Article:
A book such as Winning Their Place: Arizona Women in Politics, 1883-1950 should be a cause for celebration. For too long, the mainstream media has ignored the success of women in their long, righteous fight for their place in local and state politics. A quick Lexis-Nexis search reveals hundreds more newspaper and magazine articles devoted to the minutiae of superficial Hollywood lovelies than to the Fab Five in January 1999.
What were the Fab Five, you say? It was the occasion when Arizonans elected five women to the state's highest offices: governor (Jane Hull), secretary of state (Betsey Bayless), attorney general (ex-governor and current secretary of the Department of Homeland Security Janet Napolitano), treasurer (Carol Springer) and superintendent of public instruction (Lisa Graham Keegan). Arizona remains the only state to claim such a feat. Here's a story of women's political participation that had yet to be told—until now, with the publication of Heidi Osselaer's book.
I say it should be cause for celebration because of the obvious: Politics is suited for dimwitted psychopaths.
Napolitano is neither dimwitted nor psychopathic. Still, recent actions suggest she's happy to stick to the fear-mongering fashioned by Condoleezza Rice. Like Rice, Napolitano spreads the absurd notion that terrorism is everywhere. If you haven't already seen a DHS report sent to law-enforcement agencies called "Rightwing Extremism: Current Economic and Political Climate Fueling Resurgence in Radicalization and Recruitment," do yourself a favor. In the same way right-wingers tremble at the notion of tree-hugging, Hummer-scorching eco-fetishists, so, too, are liberals panicked by mindless Glenn Beck fans showing up uninvited at town halls.
This so-called book critic rants about Napolitano, because she provides the foreword to Winning Their Place. It's a dubious move, since Napolitano's presence imbues the project with an aura of apparatchik propaganda. This, combined with the fact that the University of Arizona Press is a state-run publisher (and less likely to be critical of women in government), makes the whole affair difficult to swallow.
But not impossible. After all, the story is fascinating and more or less objective on Osselaer's part, especially given everything we already know about suffragists and Prohibition. Indeed, as the author observes in the book's opening chapter, "Early woman suffrage supporters in Arizona, regardless of their religion, were primarily interested in using the vote to limit alcohol consumption in the territory." Forget the lip service paid by men toward the idea that entering the political arena might degrade women. It was the unthinkable scenario that wives and daughters might squelch the right to drink that put the fear in so many (if not most) men's hearts.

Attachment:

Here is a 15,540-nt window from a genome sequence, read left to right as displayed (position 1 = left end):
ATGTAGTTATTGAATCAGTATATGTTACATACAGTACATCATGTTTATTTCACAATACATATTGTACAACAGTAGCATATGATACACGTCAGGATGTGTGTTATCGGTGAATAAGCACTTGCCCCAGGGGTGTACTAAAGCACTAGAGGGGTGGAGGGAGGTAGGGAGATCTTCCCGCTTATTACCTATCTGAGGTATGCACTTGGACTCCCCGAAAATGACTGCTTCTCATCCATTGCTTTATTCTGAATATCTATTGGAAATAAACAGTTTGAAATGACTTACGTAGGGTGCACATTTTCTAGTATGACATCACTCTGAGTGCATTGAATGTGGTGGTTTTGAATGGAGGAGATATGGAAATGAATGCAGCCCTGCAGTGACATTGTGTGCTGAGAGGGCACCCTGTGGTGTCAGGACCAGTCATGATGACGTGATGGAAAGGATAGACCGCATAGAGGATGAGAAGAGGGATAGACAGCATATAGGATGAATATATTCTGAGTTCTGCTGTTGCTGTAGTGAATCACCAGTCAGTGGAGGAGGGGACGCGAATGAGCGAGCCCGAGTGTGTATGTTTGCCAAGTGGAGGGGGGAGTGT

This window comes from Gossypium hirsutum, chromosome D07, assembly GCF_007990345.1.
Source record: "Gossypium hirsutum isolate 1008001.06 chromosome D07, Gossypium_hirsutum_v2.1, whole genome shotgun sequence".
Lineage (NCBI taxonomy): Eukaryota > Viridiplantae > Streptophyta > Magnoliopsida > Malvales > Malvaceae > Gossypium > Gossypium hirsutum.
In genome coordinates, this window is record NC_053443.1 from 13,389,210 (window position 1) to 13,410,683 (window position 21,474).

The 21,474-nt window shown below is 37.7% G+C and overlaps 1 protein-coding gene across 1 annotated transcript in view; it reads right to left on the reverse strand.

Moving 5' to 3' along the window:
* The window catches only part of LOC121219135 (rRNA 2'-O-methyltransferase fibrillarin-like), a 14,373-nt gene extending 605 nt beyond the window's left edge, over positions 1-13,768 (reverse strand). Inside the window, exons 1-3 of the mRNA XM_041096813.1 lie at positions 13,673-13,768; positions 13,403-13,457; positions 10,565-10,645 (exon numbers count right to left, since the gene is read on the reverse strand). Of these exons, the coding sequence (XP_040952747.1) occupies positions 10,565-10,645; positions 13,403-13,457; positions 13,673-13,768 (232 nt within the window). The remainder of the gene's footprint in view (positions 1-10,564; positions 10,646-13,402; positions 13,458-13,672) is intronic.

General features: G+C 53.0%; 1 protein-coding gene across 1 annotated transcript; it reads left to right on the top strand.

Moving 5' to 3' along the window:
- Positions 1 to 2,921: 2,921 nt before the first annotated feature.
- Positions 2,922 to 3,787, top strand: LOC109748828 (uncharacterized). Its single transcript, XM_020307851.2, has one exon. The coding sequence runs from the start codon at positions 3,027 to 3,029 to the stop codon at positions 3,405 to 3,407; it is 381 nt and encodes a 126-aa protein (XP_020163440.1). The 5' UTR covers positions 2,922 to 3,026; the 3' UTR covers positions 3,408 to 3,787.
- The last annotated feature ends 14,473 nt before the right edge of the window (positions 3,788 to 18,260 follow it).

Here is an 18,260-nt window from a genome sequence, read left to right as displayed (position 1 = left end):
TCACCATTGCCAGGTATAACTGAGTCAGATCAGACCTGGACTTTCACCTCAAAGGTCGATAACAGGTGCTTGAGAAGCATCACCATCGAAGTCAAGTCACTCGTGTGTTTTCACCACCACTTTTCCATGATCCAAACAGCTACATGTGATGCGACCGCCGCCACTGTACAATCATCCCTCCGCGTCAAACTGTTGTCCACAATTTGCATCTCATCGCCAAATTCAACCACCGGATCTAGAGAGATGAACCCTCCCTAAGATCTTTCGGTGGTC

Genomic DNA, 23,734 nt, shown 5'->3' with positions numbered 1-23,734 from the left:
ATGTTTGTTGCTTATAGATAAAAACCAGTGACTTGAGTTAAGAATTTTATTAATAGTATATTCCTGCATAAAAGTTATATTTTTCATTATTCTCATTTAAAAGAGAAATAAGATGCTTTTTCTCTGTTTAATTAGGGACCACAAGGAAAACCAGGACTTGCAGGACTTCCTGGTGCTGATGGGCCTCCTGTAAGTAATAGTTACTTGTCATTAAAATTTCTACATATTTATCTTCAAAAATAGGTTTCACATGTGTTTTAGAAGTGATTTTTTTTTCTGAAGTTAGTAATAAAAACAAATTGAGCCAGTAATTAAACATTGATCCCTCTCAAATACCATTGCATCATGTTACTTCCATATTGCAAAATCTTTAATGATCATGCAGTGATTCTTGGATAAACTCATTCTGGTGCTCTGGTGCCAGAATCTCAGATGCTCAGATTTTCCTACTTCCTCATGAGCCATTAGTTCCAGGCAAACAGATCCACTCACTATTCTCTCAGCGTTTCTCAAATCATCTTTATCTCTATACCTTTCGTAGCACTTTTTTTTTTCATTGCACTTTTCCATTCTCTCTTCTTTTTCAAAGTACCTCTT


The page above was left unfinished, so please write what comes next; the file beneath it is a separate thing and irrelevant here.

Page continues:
Prohibition failed, of course, but not the suffragist movement. After women won the vote in Arizona, they ran for office. Osselaer introduces the lay reader to a parade of significant ladies in Arizona politics, including Isabella Greenway, wife of a wealthy industrialist:
Greenway was unique not only because she became so powerful in the state but also because of her national reputation, a result of her close association with the Roosevelt family. She had been raised in privilege and associated with political elites as a young woman, but she had also lived in frontier conditions in the West as an adult. When Isabella Greenway came to Arizona in her 30s, she was both dazzling and down to earth, equally at home with national leaders and with Arizona veterans, miners and ranchers.
Not only was she successful in uniting women within the Democratic Party (way back in the days when Democrats dominated the state); she also did much to, as Osselaer puts it, "break down the hostile relationship between men and women in state politics." And if you consider that, prior to 1928, there were no female appointments to the state Legislature, then you have to give her immense credit.
You really have to credit Osselaer for bringing to light almost-forgotten stories of old campaigns of ambitious souls like Ana Frohmiller, who lost her 1950 gubernatorial race to Barry Goldwater-advised Howard Pyle. As someone who has read much about Goldwater's senatorial career, yet little about his tactics as a campaign manager, this chapter ("Professional Politicians") was particularly fascinating.
Regardless, while the story of women in Arizona politics is mostly uplifting, the results are questionable. Where are today's strong women? Sadly, and because of the book's timeline, they're nowhere to be found in the pages of Winning Their Place.